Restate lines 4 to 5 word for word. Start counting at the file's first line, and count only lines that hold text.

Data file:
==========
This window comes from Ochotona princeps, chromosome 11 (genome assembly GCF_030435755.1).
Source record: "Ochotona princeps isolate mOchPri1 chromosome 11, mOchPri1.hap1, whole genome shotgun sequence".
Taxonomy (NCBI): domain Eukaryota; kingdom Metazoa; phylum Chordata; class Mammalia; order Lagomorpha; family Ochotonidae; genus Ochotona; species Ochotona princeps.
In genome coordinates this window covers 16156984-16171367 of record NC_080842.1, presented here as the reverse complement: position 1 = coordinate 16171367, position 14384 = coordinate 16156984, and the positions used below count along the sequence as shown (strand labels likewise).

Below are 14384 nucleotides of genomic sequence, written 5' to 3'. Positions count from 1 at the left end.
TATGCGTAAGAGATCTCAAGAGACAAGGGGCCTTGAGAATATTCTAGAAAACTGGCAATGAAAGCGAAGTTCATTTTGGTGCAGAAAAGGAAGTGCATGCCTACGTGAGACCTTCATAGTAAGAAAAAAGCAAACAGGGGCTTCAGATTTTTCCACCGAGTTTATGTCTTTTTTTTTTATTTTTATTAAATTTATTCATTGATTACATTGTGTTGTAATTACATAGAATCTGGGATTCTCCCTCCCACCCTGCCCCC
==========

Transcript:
In genome coordinates this window covers 16156984-16171367 of record NC_080842.1, presented here as the reverse complement: position 1 = coordinate 16171367, position 14384 = coordinate 16156984, and the positions used below count along the sequence as shown (strand labels likewise).

Below are 14384 nucleotides of genomic sequence, written 5' to 3'. Positions count from 1 at the left end.